The Star-Studded Chinese Restaurant Closed by McCarthyism

The owners, a couple whose marriage wasn't recognized for 11 years, had incredible lives.

The Star-Studded Chinese Restaurant Closed by McCarthyism
Photo courtesy Toluca Lake/Mary Mallory

Recently I was trying to tell someone that John Steinbeck may have ripped "The Grapes of Wrath" off from an un-famous woman writer, but I couldn't remember the details. This lead to me finding out, naturally, about L.A.'s most star-studded Chinese restaurant of the 1940s, owned by a Chinese-born cinematographer who invented many of the techniques we see on film today and who wasn't allowed to marry his wife, who he met in the '30s, until California's anti-miscegenation law was overturned in 1948.

James Wong Howe was born in China, grew up in rural Washington state, attempted a boxing career in Oregon, and, starting in 1917, changed film history after making his way to Los Angeles.

Criterion has a wonderful biography of Howe for the film buffs. He was an innovative cameraman and cinematographer from day one,; he was often asked for by actresses who felt that he captured their images in the most flattering way (most famously by adding black velvet-covered panels around lenses to make Mary Miles Minter's light blue eyes appear a richer color on screen). He was most known for his use of lights and shadows to tell a story, but he also invented camera dollies and put his whole body into his working, including shooting in a boxing ring while wearing roller skates, creating an atmosphere copied by Martin Scorsese in "Raging Bull." He also used deep focus 10 years before it was so famously utilized in "Citizen Kane."

Howe on roller skates filming "Body and Soul" in 1946 or '47. Photo courtesy

Howe married Sanora Babb in France in 1937 —she's the woman mentioned above who wrote a novel just like "The Grapes of Wrath," but couldn't get it published. Babb moved to Los Angeles in 1929 and was occasionally homeless before compiling a regular roster of writing and editing clients at movie studios, radio stations, and magazines. She was an active communist and traveled to the Soviet Union in the '30s. In 1938 she started work at the Farm Security Administration. Her boss knew she was working on a book, and knew Steinbeck, and gave all of Babb's notes to Steinbeck. Who can say what happened after that. Steinbeck dedicated his book to said boss.

Howe and Babb in 1937, the year they married in France. Wikimedia Commons

Howe and Babb were married in France because, as people of two different "races," they couldn't legally wed in California for another 11 years. I found multiple mentions of the fact that they maintain separate residences in the same building until their California marriage, and that this was due to Howe's "traditional Chinese values." There's no primary source that I can find attesting to that, and it seems a little condescending too, so I think it's more likely they lived separately (on paper, anyway) due to Howe's morals clause in his studio contracts. Those rules weren't just for actors.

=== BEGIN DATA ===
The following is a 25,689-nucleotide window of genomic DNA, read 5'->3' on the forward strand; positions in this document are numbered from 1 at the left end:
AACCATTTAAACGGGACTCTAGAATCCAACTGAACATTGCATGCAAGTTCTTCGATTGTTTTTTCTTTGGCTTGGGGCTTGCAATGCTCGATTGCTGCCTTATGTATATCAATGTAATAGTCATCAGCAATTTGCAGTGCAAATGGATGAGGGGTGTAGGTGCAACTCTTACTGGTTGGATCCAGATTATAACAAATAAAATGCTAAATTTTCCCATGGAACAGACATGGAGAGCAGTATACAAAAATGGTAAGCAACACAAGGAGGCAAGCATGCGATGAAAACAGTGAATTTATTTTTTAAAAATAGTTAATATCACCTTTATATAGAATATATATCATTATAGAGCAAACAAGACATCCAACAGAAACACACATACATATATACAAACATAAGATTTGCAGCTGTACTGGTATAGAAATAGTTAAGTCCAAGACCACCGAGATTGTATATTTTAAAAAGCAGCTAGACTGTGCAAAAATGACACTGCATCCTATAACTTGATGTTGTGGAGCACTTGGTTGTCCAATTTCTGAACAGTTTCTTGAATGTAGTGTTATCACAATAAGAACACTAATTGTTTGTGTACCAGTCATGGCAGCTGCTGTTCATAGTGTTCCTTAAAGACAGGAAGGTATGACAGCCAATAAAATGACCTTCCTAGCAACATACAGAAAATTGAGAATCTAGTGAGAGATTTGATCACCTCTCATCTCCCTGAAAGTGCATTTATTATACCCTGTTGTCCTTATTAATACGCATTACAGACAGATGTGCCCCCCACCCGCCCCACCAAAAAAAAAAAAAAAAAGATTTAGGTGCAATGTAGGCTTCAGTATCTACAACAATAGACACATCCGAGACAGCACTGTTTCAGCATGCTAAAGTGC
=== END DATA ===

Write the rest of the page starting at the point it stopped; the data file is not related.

When the couple opened Ching How in 1940, Chinese restaurants had existed in the U.S. for about 80 years, but had primarily been inexpensive, quick-service chop suey parlors. Ching How was one of the early upscale East Asian eateries in the country, serving more complex food and, as the ad above shows, boasting "tropical and Chinese drinks." (The fancification of Chinese restaurants coincided with the rise of tiki's popularity, and there was much overlap between the two genres.)

More: American Chinese Food

Image courtesy Toluca Lake/Mary Mallory

Though Chinese food was becoming more common in the U.S., there was a sense that non-Chinese customers needed some education to better enjoy the restaurant experience. Early ads for Ching How described the cuisine as "Chinese food served in the Chinese manner;" the menu contained this note: “Because many persons are unfamiliar with genuine Chinese food and sometimes find a menu confusing, we should like to suggest that you occasionally try leaving your dinner to the Chef.”

The restaurant was located in Studio City on Ventura Boulevard, already a great restaurant row. It was apparently popular especially with people, famous and not, who worked at the studios. It did close in 1952, though, after Babb was blacklisted by House Un-American Activities Committee. She moved to Mexico for two years, partly to save Howe's career, as he had been "graylisted," partly for being married to her and partly because he had visited China a few times to try to set up some co-productions with the film industry there. The plan worked: Howe won his first Academy Award in 1955; Babb came back and became a published novelist in 1958. (Her Dust Bowl novel, Whose Names Are Unknown, was finally published in 2004, a year before she died.)

Howe's second Oscar, 1964. Photo courtesy LAPL/Herald Examiner Collection

Howe continued to innovate with his cinematography, freaking people out with his fisheye lenses in the horror movie Seconds in particular. He also worked as a professor at UCLA. He passed away in 1976, soon after receiving his tenth Academy Award nomination.

Howe is a known name only to a fairly small, film-obsessed audience, but everyone who watches movies has benefitted from his influence. And while Ching How was one standalone restaurant, Howe's belief that Chinese food was worthy of respect helped change an industry, and improves us all.

Babb and Howe at home. Photo courtesy LAPL/Chinese American Museum Collection
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